Perfectly elastic demand Demand with an infinite price elasticity; the quantity demanded is infinitely responsive to a change in price.
Perfectly inelastic demand Demand with a price elasticity of zero; the quantity demanded remains constant when the price changes.
Phillips curve A curve that shows a relationship between inflation and unemployment.
Political equilibrium A situation in which the choices of voters, politicians and bureaucrats are all compatible and in which no one group can improve its position by making a different choice.
Poor definition of property rights A form of market failure where the legal rights to property are not clearly defined.
Positive relationship A relationship between two variables that move in the same direction.
Potential GDP A situation in which all the economy’s labour, capital, land and entrepreneurial ability are fully employed.
Poverty A state in which a family’s income is too low to be able to buy the quantities of food, shelter and clothing that are deemed necessary.
Preferences A person’s likes and dislikes for goods and services which are described by the economist’s measure of utility.
Present value The amount of money that, if invested today, will grow to be as large as a given future amount when the interest that it will earn is taken into account.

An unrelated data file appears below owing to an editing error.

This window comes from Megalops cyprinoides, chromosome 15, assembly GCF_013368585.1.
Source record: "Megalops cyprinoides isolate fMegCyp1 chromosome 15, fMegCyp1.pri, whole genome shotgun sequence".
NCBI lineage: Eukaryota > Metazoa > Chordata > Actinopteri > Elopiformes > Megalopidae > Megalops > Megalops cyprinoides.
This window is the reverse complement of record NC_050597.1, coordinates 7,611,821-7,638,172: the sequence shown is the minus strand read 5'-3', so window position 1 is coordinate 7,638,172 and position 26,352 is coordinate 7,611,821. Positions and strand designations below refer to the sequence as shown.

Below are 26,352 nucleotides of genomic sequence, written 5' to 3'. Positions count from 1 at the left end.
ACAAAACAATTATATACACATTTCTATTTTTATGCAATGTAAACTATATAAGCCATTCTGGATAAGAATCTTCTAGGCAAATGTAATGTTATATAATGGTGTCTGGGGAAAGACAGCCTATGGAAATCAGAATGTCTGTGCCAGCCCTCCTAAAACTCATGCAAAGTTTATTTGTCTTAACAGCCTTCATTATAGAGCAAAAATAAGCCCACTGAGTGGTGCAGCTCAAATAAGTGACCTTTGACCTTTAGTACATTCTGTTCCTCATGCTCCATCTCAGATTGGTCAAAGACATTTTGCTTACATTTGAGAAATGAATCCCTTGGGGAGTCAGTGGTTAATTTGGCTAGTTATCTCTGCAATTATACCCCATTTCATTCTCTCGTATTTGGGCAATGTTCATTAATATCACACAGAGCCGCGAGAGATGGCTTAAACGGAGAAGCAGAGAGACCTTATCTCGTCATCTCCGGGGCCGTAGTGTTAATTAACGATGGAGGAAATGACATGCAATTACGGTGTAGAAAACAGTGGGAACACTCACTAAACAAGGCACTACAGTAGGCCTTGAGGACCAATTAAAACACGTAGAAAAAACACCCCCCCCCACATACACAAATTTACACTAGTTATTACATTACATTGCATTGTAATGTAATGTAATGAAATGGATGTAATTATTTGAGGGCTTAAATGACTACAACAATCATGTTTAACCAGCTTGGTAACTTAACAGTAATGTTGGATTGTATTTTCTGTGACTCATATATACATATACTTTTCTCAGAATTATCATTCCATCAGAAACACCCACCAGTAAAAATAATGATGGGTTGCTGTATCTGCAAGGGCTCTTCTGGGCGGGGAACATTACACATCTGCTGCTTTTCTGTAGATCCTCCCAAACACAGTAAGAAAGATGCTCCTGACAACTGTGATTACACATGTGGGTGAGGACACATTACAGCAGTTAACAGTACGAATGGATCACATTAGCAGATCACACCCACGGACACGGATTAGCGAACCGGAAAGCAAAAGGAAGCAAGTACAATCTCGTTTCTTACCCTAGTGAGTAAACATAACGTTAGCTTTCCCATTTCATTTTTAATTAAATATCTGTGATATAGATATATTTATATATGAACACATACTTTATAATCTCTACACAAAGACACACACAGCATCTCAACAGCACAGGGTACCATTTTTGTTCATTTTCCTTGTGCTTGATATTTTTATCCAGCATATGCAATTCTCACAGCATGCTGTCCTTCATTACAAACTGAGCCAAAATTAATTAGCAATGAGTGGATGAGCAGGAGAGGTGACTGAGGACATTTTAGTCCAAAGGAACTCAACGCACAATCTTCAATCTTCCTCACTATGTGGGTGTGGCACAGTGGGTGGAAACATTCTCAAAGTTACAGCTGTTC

Price ceiling A regulation that makes it illegal to charge a price higher than a specified level.
Price discrimination The practice of charging some customers a lower price than others for an identical good or of charging an individual customer a lower price per unit on a large purchase than on a small one, even though the cost of servicing all customers is the same.
Price effect The change in consumption that results from a change in the price of a good or service, other things remaining the same.
Price elasticity of demand The responsiveness of the quantity demanded of a good to a change in the price of a good or service, other things remaining the same.
Price level The average level of prices as measured by a price index.
Price taker A firm that cannot influence the price of the good or service it produces.
Principal–agent problem A form of market failure arising in a contractual relationship when one party, the principal, cannot fully monitor the activities of the other party, the agent.
Private information Information that is available to one person but is too costly for anyone else to obtain.